The malicious ransomware attacks that affected computers in at least 150 countries on Friday could spread further as employees return to work this week, according to several cyber-security experts.
This vicious piece of code is a type of a Trojan encryptor created to extort money from users by holding their data to ransom. Once the software is executed it either replicates to infect other computers on the same network or encrypts the central business data store.
The malware is installed on the host computer, the user locked out and the data shelved. The cyber criminals have demanded a fee of about United States $300 in crypto-currencies like Bitcoin for unlocking the device.
"A manual human operator must activate decryption", revealed Matthew Hickey, a cyber-security researcher at UK-based firm Hacker House. According to a recent report by StatCounter, Windows 7 accounts for almost 60 percent market share for desktop Windows versions in India, followed by Windows 10 with almost 20 percent market share. The group appeared to make its first public statement in the wake of the WannaCry attack by posting a large, somewhat unintelligible message on Steemit, a new social networking platform driven by blockchain and cryptocurrency technologies.
Following the outbreak of WannaCry ransomware on Friday, various reports said that India was one of the worst-hit nations targeted by the malware. But some organizations didn't apply it, and others were running older versions of Windows that Microsoft no longer supports.
Microsoft president and chief legal officer Brad Smith took aim at the US government over the ransomware campaign, describing it as a "wake-up call" for governments to stop "stockpiling" vulnerabilities for intelligence purposes. Moreover, the risk of getting affected is still high as employees might come back to work and click on infected links or email attachments that might further spread the ransomware software.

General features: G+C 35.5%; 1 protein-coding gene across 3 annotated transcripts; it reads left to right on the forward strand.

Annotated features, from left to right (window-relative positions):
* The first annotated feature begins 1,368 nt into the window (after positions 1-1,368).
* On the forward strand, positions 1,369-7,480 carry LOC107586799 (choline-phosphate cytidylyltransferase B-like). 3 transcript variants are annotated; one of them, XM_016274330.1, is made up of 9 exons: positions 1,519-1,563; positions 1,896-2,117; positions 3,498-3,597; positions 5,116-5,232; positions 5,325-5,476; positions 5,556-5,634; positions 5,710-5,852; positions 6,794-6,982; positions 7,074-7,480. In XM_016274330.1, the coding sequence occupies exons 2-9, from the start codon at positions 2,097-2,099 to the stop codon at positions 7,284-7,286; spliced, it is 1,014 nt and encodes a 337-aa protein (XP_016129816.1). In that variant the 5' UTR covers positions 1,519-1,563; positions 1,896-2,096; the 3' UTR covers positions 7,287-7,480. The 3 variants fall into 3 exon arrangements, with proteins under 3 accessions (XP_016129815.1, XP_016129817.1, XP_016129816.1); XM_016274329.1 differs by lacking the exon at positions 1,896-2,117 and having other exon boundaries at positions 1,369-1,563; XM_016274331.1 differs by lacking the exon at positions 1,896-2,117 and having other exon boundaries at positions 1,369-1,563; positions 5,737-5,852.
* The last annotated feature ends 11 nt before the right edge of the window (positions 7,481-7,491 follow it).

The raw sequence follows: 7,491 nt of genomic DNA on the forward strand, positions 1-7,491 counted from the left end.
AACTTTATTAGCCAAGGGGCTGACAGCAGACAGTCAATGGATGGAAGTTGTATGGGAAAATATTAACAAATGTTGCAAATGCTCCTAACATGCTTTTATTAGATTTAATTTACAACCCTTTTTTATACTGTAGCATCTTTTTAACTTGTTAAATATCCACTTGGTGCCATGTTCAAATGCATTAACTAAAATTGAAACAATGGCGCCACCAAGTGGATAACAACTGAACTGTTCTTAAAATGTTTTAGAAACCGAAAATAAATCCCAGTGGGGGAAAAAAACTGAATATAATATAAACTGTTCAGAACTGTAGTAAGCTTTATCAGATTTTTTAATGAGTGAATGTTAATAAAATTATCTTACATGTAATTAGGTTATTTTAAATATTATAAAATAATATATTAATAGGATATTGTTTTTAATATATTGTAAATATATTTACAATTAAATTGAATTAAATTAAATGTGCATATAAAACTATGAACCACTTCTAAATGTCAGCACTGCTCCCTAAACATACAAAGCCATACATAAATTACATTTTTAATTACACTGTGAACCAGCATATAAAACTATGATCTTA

In a twist of irony, the use of outdated software among Indian banks and ATMs have reportedly made ATM networks immune to the ransomware attack. However, as of now, there is no patch for these older operating systems for the EsteemAudit vulnerability.
Microsoft released a security update to patch the vulnerability on March 14, a month before the theft of exploits from the NSA was publicly reported, Smith said.
Following the WannaCry outbreak, Microsoft made the unusual move in providing updates for numerous operating systems that haven't seen any official support in years, including XP.
A second wave of global infections has also been halted thanks to a a new "kill switch" by Matthieu Suiche, the founder of cybersecurity startup Comae Technologies, has prevented about 10,000 infected machines from propagating the ransomware since it was flipped roughly 24 hours ago. That could saddle the company with the XP albatross for many years past when it hoped to be free from having to maintain the software.
The WannaCry pandemic is thus a win-win situation for Microsoft, which will only end up minting more money from the fiasco.
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